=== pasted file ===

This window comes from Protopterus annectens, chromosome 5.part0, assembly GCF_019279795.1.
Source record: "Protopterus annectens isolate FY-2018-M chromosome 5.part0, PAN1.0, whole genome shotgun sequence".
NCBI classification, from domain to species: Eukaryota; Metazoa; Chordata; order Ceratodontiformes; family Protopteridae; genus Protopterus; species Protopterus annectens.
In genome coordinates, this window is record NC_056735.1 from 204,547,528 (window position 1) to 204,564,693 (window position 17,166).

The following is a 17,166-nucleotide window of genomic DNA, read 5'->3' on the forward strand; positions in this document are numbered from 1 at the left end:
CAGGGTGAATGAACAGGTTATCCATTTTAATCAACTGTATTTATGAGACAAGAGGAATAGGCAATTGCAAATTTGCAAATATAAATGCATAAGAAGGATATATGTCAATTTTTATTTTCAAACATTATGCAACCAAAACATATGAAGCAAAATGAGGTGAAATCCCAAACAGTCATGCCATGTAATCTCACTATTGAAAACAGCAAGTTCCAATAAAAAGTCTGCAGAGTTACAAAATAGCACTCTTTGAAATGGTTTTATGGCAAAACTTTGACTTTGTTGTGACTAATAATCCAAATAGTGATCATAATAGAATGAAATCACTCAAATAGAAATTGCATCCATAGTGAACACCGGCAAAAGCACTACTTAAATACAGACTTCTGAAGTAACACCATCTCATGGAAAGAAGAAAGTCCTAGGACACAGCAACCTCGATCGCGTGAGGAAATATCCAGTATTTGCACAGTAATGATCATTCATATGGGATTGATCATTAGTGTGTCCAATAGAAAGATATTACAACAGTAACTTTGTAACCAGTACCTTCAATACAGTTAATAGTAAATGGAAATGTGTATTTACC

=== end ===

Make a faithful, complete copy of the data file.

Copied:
This window comes from Protopterus annectens, chromosome 5.part0, assembly GCF_019279795.1.
Source record: "Protopterus annectens isolate FY-2018-M chromosome 5.part0, PAN1.0, whole genome shotgun sequence".
NCBI classification, from domain to species: Eukaryota; Metazoa; Chordata; order Ceratodontiformes; family Protopteridae; genus Protopterus; species Protopterus annectens.
In genome coordinates, this window is record NC_056735.1 from 204,547,528 (window position 1) to 204,564,693 (window position 17,166).

The following is a 17,166-nucleotide window of genomic DNA, read 5'->3' on the forward strand; positions in this document are numbered from 1 at the left end:
CAGGGTGAATGAACAGGTTATCCATTTTAATCAACTGTATTTATGAGACAAGAGGAATAGGCAATTGCAAATTTGCAAATATAAATGCATAAGAAGGATATATGTCAATTTTTATTTTCAAACATTATGCAACCAAAACATATGAAGCAAAATGAGGTGAAATCCCAAACAGTCATGCCATGTAATCTCACTATTGAAAACAGCAAGTTCCAATAAAAAGTCTGCAGAGTTACAAAATAGCACTCTTTGAAATGGTTTTATGGCAAAACTTTGACTTTGTTGTGACTAATAATCCAAATAGTGATCATAATAGAATGAAATCACTCAAATAGAAATTGCATCCATAGTGAACACCGGCAAAAGCACTACTTAAATACAGACTTCTGAAGTAACACCATCTCATGGAAAGAAGAAAGTCCTAGGACACAGCAACCTCGATCGCGTGAGGAAATATCCAGTATTTGCACAGTAATGATCATTCATATGGGATTGATCATTAGTGTGTCCAATAGAAAGATATTACAACAGTAACTTTGTAACCAGTACCTTCAATACAGTTAATAGTAAATGGAAATGTGTATTTACC